Susan Sniader Lanser
If Djuna Barnes were still among us, it is not certain that a new edition of Ladies Alamanack would be seeing print. She claimed to have written it "in an idle hour," as a "jollity" for a "very special audience." Its first publication in 1928 was a private affair financed by friends, including the books own mock-heroine [Natalie Barney]; when its distributor Edward Titus backed out at the last moment, it was hawked by Barnes and her cohorts on Paris Streets. Forty years later, when Farrar, Straus issued her Selected Works, Barnes did not offer them Ladies Alamanack. To Natalie Clifford Barney, who repeatedly urged her old friend to "let that side of us" be memorialized, she wrote that the work was too "salacious" and "trifling" to be in print.
[Ladies Alamanack] is mow recognized as a brilliant modernist achievement and the boldest of a body of writings produced by and about the lesbian society that flourished in Paris between the turn of the century and the Second World War. Apparently conceived to amuse Barnes's love Thelma Wood during an illness, the book has as its first readers its own cast of characters, women associated with the wealthy American Writer Natalie Barney, dubbed "l'Amazone" by the poet Remy de Gourmont, whose salon on the Rue Jacob was a center of both literary exchange and lesbian friendship for more than half a century.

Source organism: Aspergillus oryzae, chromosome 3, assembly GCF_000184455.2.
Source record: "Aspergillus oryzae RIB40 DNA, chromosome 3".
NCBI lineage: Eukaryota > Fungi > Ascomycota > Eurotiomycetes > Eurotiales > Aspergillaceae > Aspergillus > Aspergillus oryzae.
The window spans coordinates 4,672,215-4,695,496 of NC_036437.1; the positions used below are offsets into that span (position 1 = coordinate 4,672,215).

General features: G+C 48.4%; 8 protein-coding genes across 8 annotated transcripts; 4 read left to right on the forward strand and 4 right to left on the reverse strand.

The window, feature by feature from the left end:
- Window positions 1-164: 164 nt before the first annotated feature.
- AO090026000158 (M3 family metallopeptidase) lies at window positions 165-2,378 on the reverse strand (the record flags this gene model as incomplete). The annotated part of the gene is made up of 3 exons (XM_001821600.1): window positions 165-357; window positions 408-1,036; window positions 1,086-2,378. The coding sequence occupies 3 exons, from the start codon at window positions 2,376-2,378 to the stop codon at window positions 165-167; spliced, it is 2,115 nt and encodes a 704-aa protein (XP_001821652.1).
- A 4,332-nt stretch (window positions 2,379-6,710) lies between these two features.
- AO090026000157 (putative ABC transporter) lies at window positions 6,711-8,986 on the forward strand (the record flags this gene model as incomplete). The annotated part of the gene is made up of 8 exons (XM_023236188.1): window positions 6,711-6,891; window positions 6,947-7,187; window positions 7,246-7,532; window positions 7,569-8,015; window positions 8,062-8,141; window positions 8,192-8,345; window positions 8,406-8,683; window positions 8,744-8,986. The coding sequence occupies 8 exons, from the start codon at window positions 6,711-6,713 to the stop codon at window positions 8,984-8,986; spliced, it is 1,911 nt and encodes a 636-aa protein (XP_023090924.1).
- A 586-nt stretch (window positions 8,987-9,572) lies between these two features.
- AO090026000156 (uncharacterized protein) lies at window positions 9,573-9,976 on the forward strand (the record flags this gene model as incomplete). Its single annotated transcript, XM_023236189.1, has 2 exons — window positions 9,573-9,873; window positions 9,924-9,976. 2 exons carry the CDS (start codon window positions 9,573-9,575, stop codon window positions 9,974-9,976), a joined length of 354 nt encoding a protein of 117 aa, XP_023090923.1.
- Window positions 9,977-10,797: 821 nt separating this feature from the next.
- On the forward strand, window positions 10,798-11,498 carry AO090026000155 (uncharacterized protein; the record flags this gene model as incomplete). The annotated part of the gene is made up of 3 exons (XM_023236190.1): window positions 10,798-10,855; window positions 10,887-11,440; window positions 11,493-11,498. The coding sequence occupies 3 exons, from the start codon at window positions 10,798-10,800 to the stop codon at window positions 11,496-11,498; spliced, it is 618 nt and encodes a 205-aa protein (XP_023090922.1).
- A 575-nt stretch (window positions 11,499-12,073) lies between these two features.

Barnes managed to publish only one work (the verse play The Antiphon in 1958) during the second half of her long life; she lived in poverty, seclusion, and ultimately great physical pain in a tiny apartment in New York's Patchin Place.
Barnes goes to Paris around 1920.
The picaresque her of Ladies Alamanack is the aristocratic Dame Evangeline Musset, her last name evoking the Romantic poet Alfred de Musset, celebrant of love who was also, disastrously, a lover of George Sand; her first name recalling both her American origins and her missionary zeal.
The book is structured as a monthly chronicle...within the frame of the calendar, Ladies Almanack, embeds both a picaresque fable of Dame Musset's life from birth to death and a variety of "digressions" that appropriate Western traditions and rewrite patriarchal texts, as if anticipating Monique Wittg's call to women in Les Guerilleres to "remember, or failing that, invent."
Monique Wittig (July 13, 1935 – January 3, 2003) was a French author and feminist theorist who wrote about overcoming socially enforced gender roles and who coined the phrase "heterosexual contract". She published her first novel, L'Opoponax, in 1964. Her second novel, Les Guérillères (1969), was a landmark in lesbian feminism.
Ms. Wittig's novel, ''Les Guérillères,'' appeared in 1969 in France and in 1971 in English. Sally Beauman in The Times Book Review called it ''perhaps the first epic celebration of women ever written.'' In that novel women live as guerrillas, fighting men and seeking a new age. They engage in bloody, victorious battles using knives, machine guns and rocket launchers. In one scene they win by baring their breasts, stopping men in their tracks.